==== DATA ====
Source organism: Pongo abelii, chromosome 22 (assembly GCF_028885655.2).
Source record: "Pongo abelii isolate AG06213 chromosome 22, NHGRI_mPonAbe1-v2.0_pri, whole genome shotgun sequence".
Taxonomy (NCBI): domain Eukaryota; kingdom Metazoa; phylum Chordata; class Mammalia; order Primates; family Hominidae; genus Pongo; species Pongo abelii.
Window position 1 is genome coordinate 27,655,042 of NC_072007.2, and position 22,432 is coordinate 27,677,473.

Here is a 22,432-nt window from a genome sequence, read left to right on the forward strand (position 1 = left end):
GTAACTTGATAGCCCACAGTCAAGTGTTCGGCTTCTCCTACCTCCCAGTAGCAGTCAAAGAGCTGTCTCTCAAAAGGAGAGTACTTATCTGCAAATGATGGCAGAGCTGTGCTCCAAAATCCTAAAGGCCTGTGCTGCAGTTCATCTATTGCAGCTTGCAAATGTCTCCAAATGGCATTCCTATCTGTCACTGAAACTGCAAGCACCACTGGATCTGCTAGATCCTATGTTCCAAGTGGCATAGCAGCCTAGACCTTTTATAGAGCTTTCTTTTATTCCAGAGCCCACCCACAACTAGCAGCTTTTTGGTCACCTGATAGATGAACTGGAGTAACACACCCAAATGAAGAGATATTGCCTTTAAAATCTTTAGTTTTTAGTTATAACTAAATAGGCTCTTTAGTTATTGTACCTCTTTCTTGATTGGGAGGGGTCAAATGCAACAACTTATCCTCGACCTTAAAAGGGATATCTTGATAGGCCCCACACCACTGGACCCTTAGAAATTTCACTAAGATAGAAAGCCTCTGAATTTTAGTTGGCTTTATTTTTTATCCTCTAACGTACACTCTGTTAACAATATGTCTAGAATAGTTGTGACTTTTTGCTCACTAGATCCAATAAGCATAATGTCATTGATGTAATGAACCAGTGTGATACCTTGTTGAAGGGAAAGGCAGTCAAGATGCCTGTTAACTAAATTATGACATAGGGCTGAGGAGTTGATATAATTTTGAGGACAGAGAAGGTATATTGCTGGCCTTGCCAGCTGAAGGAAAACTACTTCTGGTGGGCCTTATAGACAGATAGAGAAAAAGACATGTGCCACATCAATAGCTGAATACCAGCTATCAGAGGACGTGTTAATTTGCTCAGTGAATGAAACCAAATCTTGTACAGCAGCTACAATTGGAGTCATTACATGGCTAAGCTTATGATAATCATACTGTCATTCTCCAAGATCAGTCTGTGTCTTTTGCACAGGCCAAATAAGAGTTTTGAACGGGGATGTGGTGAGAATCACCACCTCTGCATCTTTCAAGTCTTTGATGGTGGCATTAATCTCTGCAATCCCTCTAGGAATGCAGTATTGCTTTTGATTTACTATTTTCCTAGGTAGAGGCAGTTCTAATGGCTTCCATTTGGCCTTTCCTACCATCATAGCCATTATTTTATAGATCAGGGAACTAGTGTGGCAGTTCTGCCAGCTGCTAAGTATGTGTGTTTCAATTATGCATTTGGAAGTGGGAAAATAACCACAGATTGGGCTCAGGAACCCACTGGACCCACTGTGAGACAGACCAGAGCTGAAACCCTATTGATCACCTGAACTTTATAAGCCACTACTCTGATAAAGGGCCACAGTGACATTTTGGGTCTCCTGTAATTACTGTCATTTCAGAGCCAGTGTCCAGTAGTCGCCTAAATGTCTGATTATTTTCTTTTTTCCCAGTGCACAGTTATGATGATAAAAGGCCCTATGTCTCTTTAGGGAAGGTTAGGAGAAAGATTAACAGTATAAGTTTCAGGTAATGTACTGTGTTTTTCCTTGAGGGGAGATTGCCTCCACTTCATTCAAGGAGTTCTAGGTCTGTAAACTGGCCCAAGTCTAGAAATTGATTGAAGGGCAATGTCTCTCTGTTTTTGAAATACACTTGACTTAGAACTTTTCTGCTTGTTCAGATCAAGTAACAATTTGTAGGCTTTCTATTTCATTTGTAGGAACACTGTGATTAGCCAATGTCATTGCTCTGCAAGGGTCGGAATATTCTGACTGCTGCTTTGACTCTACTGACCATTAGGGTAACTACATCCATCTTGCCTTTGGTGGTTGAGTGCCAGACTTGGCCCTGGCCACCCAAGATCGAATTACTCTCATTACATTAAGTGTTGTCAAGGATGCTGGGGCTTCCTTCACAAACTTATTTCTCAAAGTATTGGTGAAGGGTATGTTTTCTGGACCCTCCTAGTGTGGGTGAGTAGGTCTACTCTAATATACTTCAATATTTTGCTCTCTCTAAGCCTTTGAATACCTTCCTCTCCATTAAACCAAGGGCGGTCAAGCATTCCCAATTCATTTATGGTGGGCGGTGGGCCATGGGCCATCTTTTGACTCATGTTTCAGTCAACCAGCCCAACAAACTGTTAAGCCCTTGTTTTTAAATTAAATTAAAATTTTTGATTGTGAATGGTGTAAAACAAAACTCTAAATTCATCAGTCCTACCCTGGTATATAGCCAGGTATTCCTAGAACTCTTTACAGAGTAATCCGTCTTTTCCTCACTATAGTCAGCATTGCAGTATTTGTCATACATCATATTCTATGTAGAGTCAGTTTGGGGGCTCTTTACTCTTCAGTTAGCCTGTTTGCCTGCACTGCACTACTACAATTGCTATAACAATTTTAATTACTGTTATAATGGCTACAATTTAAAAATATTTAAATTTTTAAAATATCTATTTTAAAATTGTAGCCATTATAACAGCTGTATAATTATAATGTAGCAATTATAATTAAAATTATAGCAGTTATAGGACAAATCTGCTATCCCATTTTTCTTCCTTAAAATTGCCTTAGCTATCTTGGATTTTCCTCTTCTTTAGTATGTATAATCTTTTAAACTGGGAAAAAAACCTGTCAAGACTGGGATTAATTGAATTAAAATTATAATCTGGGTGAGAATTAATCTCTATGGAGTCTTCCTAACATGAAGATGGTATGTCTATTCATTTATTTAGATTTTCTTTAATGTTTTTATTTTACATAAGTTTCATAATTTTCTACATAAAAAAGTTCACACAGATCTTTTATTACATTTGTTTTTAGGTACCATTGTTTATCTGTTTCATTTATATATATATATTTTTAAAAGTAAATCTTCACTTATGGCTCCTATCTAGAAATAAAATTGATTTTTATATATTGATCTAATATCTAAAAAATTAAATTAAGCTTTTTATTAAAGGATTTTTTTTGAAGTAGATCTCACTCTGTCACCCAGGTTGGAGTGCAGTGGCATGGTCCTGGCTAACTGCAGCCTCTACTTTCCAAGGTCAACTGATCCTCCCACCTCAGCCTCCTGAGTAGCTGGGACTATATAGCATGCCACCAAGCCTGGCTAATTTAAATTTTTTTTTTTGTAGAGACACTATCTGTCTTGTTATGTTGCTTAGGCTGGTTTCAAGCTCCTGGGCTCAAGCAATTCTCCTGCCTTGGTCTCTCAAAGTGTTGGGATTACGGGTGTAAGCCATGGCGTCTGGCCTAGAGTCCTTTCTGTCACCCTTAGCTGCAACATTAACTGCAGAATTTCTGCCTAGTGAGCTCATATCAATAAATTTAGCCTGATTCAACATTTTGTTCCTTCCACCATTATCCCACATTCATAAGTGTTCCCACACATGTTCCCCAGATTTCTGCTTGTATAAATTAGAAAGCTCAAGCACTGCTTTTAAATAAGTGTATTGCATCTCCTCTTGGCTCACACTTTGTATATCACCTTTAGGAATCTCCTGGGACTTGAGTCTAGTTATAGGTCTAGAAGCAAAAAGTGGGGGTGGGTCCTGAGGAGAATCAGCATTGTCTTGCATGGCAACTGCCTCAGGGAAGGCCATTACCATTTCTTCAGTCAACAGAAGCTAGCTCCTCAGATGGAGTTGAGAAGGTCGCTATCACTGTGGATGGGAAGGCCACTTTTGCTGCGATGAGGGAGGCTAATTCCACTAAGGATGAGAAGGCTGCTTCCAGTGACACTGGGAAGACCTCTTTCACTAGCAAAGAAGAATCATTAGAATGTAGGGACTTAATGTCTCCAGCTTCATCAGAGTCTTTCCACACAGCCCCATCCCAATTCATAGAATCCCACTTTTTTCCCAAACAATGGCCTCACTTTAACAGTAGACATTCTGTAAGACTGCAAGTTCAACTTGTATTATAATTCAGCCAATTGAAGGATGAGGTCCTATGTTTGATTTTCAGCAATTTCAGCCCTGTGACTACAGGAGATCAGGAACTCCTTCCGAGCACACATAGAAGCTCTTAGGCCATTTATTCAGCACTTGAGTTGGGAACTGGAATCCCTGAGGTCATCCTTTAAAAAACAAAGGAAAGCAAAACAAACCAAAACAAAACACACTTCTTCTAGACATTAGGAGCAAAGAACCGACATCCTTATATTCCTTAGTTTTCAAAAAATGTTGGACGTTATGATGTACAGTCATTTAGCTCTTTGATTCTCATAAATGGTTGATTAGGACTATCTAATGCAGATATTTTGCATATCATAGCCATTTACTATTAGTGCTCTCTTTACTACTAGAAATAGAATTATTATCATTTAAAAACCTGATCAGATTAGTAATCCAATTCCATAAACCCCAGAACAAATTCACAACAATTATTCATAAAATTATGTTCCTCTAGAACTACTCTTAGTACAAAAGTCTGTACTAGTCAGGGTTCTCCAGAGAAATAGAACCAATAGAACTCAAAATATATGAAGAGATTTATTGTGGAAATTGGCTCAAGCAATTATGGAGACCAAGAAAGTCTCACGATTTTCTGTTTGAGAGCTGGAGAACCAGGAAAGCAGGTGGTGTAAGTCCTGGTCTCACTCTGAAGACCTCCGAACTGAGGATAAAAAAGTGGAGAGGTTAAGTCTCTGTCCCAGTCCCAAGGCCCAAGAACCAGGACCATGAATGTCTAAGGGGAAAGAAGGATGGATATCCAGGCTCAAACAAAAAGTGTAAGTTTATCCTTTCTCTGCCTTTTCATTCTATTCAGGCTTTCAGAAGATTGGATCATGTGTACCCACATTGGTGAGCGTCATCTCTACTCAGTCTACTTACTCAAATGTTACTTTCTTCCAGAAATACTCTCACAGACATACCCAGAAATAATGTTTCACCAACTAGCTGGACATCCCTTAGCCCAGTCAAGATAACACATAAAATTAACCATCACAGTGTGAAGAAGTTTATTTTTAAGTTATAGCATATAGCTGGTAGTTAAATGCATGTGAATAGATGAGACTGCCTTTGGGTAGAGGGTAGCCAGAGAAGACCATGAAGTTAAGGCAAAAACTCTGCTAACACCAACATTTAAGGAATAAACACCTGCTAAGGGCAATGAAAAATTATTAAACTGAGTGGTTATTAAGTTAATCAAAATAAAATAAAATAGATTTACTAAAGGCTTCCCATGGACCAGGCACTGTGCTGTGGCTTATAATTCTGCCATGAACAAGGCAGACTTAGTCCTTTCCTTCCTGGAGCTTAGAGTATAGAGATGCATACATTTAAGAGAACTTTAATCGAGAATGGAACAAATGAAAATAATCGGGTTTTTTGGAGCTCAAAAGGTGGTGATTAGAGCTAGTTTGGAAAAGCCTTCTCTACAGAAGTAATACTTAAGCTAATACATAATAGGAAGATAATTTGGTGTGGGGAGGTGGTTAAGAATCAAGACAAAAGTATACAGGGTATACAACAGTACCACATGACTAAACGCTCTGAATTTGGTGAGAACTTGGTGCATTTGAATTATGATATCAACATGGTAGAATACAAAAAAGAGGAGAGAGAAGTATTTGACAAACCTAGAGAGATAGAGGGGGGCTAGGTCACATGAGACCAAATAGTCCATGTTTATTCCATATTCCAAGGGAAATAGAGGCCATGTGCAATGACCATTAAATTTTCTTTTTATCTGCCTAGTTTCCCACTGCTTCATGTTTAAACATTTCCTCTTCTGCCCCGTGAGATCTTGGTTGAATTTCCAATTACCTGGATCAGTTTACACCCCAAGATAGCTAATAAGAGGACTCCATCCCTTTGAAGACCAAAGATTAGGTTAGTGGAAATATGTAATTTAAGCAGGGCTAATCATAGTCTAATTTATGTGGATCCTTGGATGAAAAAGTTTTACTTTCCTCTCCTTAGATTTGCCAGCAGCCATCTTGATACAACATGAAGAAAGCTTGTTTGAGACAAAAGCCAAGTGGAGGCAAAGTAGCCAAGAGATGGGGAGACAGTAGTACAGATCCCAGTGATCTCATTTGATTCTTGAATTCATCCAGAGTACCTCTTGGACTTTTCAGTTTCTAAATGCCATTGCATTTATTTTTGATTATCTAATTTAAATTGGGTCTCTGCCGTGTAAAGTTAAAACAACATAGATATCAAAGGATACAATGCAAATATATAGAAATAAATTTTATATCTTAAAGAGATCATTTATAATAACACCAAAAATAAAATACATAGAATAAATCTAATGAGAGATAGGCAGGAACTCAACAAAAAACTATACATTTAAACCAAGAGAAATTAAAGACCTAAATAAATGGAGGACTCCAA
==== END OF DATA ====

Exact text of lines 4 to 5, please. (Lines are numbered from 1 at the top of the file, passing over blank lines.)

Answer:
Window position 1 is genome coordinate 27,655,042 of NC_072007.2, and position 22,432 is coordinate 27,677,473.

Here is a 22,432-nt window from a genome sequence, read left to right on the forward strand (position 1 = left end):